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Executive Summary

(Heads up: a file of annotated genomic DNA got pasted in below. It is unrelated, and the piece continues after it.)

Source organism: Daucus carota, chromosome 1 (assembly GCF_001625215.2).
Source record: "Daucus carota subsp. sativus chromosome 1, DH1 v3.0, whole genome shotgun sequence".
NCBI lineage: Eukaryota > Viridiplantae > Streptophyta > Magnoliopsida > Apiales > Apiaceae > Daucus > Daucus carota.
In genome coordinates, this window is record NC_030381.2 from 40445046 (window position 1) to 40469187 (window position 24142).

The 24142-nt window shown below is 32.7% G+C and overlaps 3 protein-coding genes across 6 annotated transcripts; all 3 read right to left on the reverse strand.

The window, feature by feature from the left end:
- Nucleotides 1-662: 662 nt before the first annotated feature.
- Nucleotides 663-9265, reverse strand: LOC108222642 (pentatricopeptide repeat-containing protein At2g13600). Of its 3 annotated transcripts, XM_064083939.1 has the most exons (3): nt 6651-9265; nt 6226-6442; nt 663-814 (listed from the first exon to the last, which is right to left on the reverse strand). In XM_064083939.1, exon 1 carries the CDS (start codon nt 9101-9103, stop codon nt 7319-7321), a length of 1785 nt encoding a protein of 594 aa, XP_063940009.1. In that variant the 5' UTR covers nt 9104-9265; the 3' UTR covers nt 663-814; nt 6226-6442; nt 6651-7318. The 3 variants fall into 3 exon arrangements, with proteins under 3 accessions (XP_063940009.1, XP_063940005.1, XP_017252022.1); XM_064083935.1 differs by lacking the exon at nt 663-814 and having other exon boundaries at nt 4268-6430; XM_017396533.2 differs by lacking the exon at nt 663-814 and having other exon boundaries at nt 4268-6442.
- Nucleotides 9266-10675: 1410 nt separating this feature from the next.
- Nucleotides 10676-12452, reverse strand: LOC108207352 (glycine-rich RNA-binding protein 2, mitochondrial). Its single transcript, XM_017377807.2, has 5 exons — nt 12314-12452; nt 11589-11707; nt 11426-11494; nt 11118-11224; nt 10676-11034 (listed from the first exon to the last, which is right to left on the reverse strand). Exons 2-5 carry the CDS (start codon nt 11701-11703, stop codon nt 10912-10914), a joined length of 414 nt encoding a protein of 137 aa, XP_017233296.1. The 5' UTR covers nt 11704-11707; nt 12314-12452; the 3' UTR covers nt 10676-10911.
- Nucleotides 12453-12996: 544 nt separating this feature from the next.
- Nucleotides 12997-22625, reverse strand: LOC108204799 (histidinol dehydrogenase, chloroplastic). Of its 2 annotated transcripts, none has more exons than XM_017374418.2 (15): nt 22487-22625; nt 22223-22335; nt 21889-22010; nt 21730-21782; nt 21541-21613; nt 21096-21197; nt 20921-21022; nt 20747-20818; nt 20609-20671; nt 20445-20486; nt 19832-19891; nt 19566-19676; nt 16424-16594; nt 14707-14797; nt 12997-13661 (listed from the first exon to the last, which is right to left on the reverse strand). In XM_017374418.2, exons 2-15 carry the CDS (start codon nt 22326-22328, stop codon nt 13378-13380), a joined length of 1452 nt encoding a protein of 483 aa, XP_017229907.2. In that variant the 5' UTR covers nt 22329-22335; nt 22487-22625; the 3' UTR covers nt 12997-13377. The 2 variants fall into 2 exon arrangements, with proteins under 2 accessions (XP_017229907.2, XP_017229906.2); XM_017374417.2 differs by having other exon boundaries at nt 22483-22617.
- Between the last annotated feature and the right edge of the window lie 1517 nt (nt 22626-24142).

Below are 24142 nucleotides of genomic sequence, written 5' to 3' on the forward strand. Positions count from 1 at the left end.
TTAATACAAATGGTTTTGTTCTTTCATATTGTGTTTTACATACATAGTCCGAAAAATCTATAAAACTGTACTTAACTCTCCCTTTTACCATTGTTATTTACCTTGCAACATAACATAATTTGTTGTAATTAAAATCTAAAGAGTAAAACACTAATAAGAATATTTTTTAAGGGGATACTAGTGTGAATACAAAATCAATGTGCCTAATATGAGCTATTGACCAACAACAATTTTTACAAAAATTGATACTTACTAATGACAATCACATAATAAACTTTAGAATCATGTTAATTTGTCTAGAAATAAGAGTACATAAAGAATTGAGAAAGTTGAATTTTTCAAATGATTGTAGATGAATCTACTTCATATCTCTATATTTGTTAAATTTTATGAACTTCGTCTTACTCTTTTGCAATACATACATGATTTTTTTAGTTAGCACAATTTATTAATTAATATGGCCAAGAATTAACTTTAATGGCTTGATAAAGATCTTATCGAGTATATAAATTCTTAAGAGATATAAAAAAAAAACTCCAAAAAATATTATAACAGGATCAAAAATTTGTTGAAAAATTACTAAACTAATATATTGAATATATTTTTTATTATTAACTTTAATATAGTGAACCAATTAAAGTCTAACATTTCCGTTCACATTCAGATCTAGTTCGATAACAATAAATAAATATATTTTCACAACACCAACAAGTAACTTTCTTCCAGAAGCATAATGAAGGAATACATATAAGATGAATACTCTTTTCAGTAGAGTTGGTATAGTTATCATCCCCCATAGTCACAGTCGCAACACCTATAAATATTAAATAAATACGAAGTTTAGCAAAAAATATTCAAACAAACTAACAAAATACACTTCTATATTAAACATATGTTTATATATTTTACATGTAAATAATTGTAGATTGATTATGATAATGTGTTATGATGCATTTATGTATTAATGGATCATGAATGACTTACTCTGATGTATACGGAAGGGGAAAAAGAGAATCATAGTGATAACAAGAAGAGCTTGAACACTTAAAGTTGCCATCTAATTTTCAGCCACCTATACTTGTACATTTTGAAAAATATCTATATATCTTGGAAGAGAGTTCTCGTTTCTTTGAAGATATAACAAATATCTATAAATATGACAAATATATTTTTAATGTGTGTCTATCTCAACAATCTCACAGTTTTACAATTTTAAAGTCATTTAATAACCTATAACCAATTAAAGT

The treatment of dividends from Puerto Rican earnings to U.S. parent companies under the minimum corporate tax provisions of the Senate Finance Cmte. tax reform bill may reduce the benefits of the Sec. 936 tax credits. While Sec. 936 benefits per se have emerged relatively unscathed from the tax code rewrite, the inclusion of dividends from Puerto Rican subsidiaries into a corporation's minimum tax liability could have the practical effect for some companies of taxing sheltered island earnings. The loophole in Sen. Packwood's (R-Ore.) tax reform bill weakens what had been perceived as a victory for the drug industry and for other companies making use of Sec. 936 tax credits. Rather than jeopardize what is otherwise a favorable piece of legislation for the drug industry, the Sec. 936 lobby will probably bring up the minimum tax issue in conference cmte. after the bill passes the Senate. The full Senate began consideration of the bill on June 4. Senate Majority Leader Robert Dole (R-Kansas) has said publicly that he would like to have the work on the bill finished by the time Congress recesses Aug. 15. Dole's plan is to have the tax reform legislation, the Administration's top priority item for this Congress, on the President's desk for signing by Labor Day. Under the stricter minimum corporate tax provisions in the Packwood tax plan, corporations must figure out both a regular tax liability, based on the 33% effective corporate tax rate in the bill and any preferences taken by the filing company, and an alternative minimum tax. If a company's alternative minimum tax liability is higher than its regular liability, the filing company would be required under the new tax plan to pay the amount of the alternative minimum tax. The cmte. report specifically excludes Sec. 936 corporations from the computation of the alternative minimum tax. "The alternative minimum tax does not apply to any corporation that validly elects the application of Sec. 936," the cmte. reports states. "Thus, a Sec. 936 corporation is exempt from the alternative minimum tax, even to the extent that it has preference income that is not qualified possession source income." In addition, income retained by a possessions corporation is exempt from the minimum tax provisions in the Senate tax plan. However, dividends to the U.S. parent company from Puerto Rico subsidiaries would be included in the computation of net book income under the tax plan now on the Senate floor. The cmte. report notes that a "taxpayer is required to record as an item of book net income the amount of any actual or deemed distribution (as measured for tax purposes) from another corporation if the other corporation is not included in the taxpayer's consolidated group for the year." Under the Senate plan, a company's minimum tax liability is computed by finding the median point between an alternative minimum taxable income figure -- based on the taxable income figure in the company's filing with IRS increased by the taxpayer's tax preferences for the year and adjusted by computing certain deductions to negate acceleration of those deductions -- and a company's net book income, generally reported as the pretax income figure in a company's financial statement to the Securities & Exchange Commission. The median point between the alternative minimum tax figure and the net book income figure is then used as the tax base to compute the minimum tax liability using a tax rate of 20%. Explaining its reasons for including financial reports to shareholders in computing the minimum tax, the cmte. contended that a minimum tax will be fair only when "there is a certainty that whenever a company publicly reports substantial earnings . . . that company will pay some tax." Aside from the minimum tax provision, the Sec. 936 provisions in Packwood's tax plan are unchanged from the House bill ("The Pink Sheet" May 19, p. 5). Generally, the passive income limitation would be reduced from 35% to 25%; the cost-sharing payment under that method of accounting Sec. 936 tax credits would be increased by 10%; and the R&D expense allocated to a possessions corporation in computing the tax credit under the profit-split method would be increased by 20% as a way of concurrently raising a company's tax liability from either method by 10%.

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